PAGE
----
Even the very best basketball players can be highly predictable, tirelessly flogging their pet moves, unable to go to their left, or in the case of someone like, say, Shaquille O'Neal, incapable of playing the game at all if it means moving more than five feet from the rim. But Purdue's Glenn Robinson, the 6'8" junior forward who is first in the nation in scoring (29.7 points per game at week's end), first in the Big Ten in rebounding (10.2 per game) and first in the next NBA draft if he chooses to make himself available, is nothing if not versatile.
"There are two sides of the street," Robinson once told an interviewer, speaking of the perilous avenues of his hometown, Gary, Ind. "You can choose to be on one side of the street—or you can go to the other side. I get along with people on both sides of the street."
On the court Robinson is equally adept at scoring in heavy traffic or hoisting one up from the corner. He can dribble from baseline to baseline, or he can reel in an alley-oop pass for a dunk. His 34-inch vertical leap would not be extraordinary except for his height, a point noted by Ohio State center Gerald Eaker, who watched Robinson torch the Buckeyes for 40 points on Feb. 23. "I didn't expect him to elevate that high," says Eaker. "He got the ball in the lane and he kept going up and up. There's really no way to guard him. All you do is try to contain him. I've never played against anybody like that."
At Indiana on Feb. 19, Robinson scored 39 points in an emotional 82-80 loss to Purdue's hated downstate rival. The Hoosiers had so little success guarding him that Indiana coach Bob Knight resorted to a matchup zone against Robinson in the second half, the highest and most painful compliment that Knight, the man-to-man man, can pay. Robinson's play so obviously rattled Knight that when Robinson was called for traveling with about four minutes to go, Knight clapped his hands over his head sort of like a seal and then began urging the crowd to do the same.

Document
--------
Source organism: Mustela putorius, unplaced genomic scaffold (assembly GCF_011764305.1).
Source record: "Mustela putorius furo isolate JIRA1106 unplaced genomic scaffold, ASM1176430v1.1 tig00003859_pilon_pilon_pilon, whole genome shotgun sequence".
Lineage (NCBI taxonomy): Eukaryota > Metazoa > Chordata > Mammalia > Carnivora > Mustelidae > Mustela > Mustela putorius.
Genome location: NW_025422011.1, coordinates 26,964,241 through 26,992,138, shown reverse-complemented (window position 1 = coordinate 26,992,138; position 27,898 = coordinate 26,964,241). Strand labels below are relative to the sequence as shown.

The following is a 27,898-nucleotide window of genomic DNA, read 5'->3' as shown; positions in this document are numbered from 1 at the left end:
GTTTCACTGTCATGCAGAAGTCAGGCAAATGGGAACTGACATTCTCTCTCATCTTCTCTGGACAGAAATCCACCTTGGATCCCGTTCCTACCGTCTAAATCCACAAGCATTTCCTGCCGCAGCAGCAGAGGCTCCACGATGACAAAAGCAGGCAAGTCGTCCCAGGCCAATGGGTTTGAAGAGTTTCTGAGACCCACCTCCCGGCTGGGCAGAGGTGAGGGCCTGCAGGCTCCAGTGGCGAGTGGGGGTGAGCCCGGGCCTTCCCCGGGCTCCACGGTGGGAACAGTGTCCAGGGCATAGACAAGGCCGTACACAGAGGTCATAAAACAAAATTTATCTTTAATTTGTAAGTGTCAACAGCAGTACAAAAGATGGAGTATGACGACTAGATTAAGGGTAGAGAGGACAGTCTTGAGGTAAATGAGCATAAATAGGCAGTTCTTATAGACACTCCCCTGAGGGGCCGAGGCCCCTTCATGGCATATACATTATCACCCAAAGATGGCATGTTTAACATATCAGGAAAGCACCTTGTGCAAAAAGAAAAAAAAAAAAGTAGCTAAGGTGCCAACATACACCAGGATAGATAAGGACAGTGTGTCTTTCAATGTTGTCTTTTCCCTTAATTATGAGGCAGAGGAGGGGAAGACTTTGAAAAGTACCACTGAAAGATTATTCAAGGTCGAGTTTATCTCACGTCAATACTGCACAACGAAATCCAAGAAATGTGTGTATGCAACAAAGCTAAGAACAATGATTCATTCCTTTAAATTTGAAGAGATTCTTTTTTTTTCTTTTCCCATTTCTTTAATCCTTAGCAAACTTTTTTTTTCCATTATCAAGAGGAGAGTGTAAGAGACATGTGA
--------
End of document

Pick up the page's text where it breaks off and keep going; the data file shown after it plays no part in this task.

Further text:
Knight had been given a foretaste of the damage Robinson can do a year ago, when Robinson unloaded 24 points on the Hoosiers in Bloomington. "He single-handedly ruined everything Indiana was trying to do in that game," recalls Boston Celtic scout Jon Jennings. "He destroyed them inside, and then he took them outside and shot threes. Versatility is the key to his game."
So much so, in fact, that Robinson may well be the most complete NCAA Player of the Year (a title he will not win officially until later this month) since 1979, when another Indiana phenom named Larry Bird won the award. Like Bird, Robinson has taken a nondescript bunch of teammates and elevated them beyond their wildest dreams, except that Robinson has done it playing in what may be the toughest conference in the country. As of Monday, Purdue was in first place in the Big Ten with a 25-4 record and was ranked No. 6 in the AP poll.
In the past decade the only players of the year who came close to matching Robinson's stats were LSU's O'Neal (27.6 points, 14.7 rebounds in 1990-91) and Navy's David Robinson (28.2 points, 11.8 rebounds in '86-87). But neither Shaq nor the Admiral possessed Glenn Robinson's arsenal. David Robinson had only one three-pointer in his award-winning season, and O'Neal had none, but Glenn Robinson had already made 61 through Sunday's games. Even Duke's Christian Laettner, that supposed paradigm of versatility, converted only 54 threes as a senior in 1991-92, and Laettner didn't have the boards (7.9) or the scoring (21.5) Robinson has. "Robinson plays a very simple game," Los Angeles Laker general manager Jerry West told the Los Angeles Times. "He just plays basketball the old-fashioned way."
Before Robinson ever played a game at Purdue, one of the school's custodians unleashed the nickname Big Dog on him. Robinson liked the name so much, he even had himself tattooed on the chest with the head of a snarling bulldog wearing a spiked collar. But Robinson might just as easily have left the tattoo parlor that day last year with a big red heart and the word MOTHER engraved on his breast, for in her formidable presence Big Dog is reduced to kibbles and bits.
Christine Bridgeman was an unmarried teenager when Glenn was born, but she was determined that her son would grow up straight and true. She had attended Roosevelt High in Gary, and she wanted her son to go there too. The school is a block away from the small house where Christine moved with her family when Glenn was old enough to enroll at Roosevelt High.
It was far from certain, however, that Robinson would play basketball at Roosevelt, for as recently as eight years ago his game was so shaky he refused even to go out for his seventh-grade team. "I had two fat little managers, a pair of twins, who used to outplay him when he was in the fourth or fifth grade," says Roosevelt coach Ron Heflin. "He wasn't very good. People don't understand how hard that kid worked. He hasn't always been a polished ballplayer."